Tuesday, December 27, 2011
AFC West Pro Bowl analysis
By Bill Williamson
Perfect sense: Kansas City might be in last place, but linebackers Derrick Johnson and Tamba Hali are top-level players. They both deserve this honor. They are building-block players on a young defense. Johnson is a tackling machine, and Hali, who has 12 sacks, is one of the better pass-rushers in the NFL. Oakland kicker Sebastian Janikowski made his first Pro Bowl in his 12-year career. It is past due and well deserved. Janikowski, who tied an NFL record with a 63-yard field goal at Denver in Week 1, is a great weapon. Oakland punter Shane Lechler is one of the game’s all-time best punters. He always deserves to go to the Pro Bowl. San Diego safety Eric Weddle is tied for the league lead with seven interceptions. He is earning his $40 million deal he signed this year. Denver linebacker Von Miller also deserves to be a Pro Bowler. He has 11.5 sacks, and he’s been a complete player. The No. 2 overall draft pick has made a bigger impact as a run-stopper and has been a catalyst to a much-improved defense. Kudos to Denver cornerback Champ Bailey, who is still playing at a high level. He is one of five players ever to be named to 11 Pro Bowls and is the only cornerback with 10 or more Pro Bowls. Can you say “first-ballot Hall of Famer”?
Made it on rep: A few AFC West stars made the Pro Bowl in injury-filled years. Oakland defensive tackle Richard Seymour was banged up and had some games in which he didn’t have much effect. Still, he did have some moments of greatness. He blocked two field goals in an Oakland overtime win at Kansas City on Saturday. San Diego tight end Antonio Gates dealt with a lot of injuries this season and didn't take over many games, but he had 59 catches and is still a premier player despite the injuries. Denver defensive end Elvis Dumervil, the first Denver defensive lineman to make the Pro Bowl in nine years, had a great season, but he didn’t enjoy a full season. He has 9.5 sacks, all in the past eight games. He was slowed by injuries early in the season. San Diego quarterback Philip Rivers had big yardage numbers (he became the third player in history to throw for more than 4,000 yards in four straight seasons). But he has thrown 19 interceptions and was out of sync for much of the season.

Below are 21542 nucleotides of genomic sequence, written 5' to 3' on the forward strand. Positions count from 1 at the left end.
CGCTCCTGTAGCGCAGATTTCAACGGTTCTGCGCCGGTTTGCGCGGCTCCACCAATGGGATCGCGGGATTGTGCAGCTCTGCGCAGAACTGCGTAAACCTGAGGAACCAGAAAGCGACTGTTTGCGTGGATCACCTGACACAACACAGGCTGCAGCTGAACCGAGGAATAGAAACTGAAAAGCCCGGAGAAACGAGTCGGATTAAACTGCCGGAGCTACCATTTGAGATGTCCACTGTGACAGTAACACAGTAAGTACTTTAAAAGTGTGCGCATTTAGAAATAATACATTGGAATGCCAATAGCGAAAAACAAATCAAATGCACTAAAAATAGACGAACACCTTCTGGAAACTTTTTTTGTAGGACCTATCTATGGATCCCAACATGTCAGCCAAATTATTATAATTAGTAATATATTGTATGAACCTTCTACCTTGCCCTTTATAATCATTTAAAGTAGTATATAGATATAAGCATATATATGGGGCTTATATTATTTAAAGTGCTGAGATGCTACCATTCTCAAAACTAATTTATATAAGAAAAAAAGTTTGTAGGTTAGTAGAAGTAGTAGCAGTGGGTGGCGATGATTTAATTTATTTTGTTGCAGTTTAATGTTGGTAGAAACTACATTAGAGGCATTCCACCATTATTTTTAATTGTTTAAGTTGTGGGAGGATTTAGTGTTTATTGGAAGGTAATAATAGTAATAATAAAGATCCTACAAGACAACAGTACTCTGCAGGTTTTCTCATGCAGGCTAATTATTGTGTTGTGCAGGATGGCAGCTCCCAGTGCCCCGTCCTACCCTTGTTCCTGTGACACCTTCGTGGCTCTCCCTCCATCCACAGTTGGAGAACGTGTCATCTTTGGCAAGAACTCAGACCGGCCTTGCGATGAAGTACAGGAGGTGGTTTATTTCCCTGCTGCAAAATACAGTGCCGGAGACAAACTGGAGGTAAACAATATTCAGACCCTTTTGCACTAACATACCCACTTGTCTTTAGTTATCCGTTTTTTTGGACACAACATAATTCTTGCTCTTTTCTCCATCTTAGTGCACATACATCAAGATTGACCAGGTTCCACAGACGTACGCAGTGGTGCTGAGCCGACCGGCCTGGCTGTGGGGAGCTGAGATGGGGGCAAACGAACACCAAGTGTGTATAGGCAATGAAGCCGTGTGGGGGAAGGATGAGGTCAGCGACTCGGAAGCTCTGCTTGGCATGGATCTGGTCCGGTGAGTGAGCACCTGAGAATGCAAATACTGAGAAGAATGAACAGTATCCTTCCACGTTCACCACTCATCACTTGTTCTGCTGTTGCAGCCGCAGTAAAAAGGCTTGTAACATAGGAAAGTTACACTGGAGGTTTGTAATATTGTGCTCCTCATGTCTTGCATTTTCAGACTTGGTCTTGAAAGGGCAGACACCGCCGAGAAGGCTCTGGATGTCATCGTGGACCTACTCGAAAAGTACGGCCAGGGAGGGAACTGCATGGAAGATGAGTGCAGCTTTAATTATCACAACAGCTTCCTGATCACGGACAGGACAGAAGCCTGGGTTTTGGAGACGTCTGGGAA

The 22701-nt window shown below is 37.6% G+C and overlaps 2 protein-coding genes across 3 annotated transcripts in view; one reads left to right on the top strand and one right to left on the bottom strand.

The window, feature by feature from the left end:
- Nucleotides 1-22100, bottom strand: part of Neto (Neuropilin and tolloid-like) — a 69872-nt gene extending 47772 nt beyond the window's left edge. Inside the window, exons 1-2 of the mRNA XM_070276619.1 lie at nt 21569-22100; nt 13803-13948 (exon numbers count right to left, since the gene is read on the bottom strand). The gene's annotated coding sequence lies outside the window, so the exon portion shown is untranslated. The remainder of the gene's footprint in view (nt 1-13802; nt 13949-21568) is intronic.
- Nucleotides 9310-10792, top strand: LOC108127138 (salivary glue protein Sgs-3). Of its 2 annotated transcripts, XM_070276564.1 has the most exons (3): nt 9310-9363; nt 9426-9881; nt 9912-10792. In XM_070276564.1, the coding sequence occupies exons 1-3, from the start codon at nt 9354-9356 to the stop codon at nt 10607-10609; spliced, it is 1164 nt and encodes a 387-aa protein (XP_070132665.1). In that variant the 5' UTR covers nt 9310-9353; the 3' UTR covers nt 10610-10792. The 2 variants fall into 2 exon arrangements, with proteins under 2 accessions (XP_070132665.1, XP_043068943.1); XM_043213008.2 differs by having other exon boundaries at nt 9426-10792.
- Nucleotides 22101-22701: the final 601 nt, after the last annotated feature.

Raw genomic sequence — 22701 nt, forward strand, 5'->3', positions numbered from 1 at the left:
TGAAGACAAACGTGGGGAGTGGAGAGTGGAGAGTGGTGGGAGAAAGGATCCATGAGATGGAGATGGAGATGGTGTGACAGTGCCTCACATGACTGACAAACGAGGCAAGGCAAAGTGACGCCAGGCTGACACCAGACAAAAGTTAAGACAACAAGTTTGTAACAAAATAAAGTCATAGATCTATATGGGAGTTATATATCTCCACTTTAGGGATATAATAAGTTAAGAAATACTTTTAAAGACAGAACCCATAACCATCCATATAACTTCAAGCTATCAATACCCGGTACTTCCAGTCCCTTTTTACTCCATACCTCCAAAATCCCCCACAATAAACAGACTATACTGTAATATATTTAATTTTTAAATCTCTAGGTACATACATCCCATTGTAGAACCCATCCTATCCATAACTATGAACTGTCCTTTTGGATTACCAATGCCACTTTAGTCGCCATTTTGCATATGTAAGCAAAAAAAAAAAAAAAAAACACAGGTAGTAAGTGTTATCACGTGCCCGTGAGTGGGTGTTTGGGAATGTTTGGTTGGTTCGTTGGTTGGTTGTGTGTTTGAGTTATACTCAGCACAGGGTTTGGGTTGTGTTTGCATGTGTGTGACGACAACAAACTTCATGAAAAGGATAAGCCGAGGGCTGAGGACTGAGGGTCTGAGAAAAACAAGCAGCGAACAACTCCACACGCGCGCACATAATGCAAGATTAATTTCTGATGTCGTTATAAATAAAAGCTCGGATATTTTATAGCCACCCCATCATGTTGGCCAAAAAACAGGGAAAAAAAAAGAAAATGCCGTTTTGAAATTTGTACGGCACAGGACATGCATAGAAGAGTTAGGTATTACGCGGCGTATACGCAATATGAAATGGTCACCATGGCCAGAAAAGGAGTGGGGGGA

Get robbed: Denver running back Willis McGahee has been the lynchpin to the NFL’s best running offense. A big reason the Tim Tebow offense has worked is because McGahee –- one of the best free-agent signings in the NFL this year -- ran so well. He is enjoying resurgence at the age of 30. McGahee, who has 1,054 yards rushing and has averaged 4.8 yards per carry, is reportedly a first alternate. San Diego running back Ryan Mathews also had a strong season and a case to make the team. He is a second alternate. Kansas City receiver Dwayne Bowe had 75 catches and a nice season. Oakland safety Tyvon Branch and fullback Marcel Reece each had big years, and could have earned spots on the team. Perhaps each player will get his due next season. By the way, Tebow reportedly is a second alternate. Because quarterbacks often bow out, there is a strong chance Tebow will be eating pineapple in Hawaii next month.
Click here for the complete 2012 Pro Bowl roster.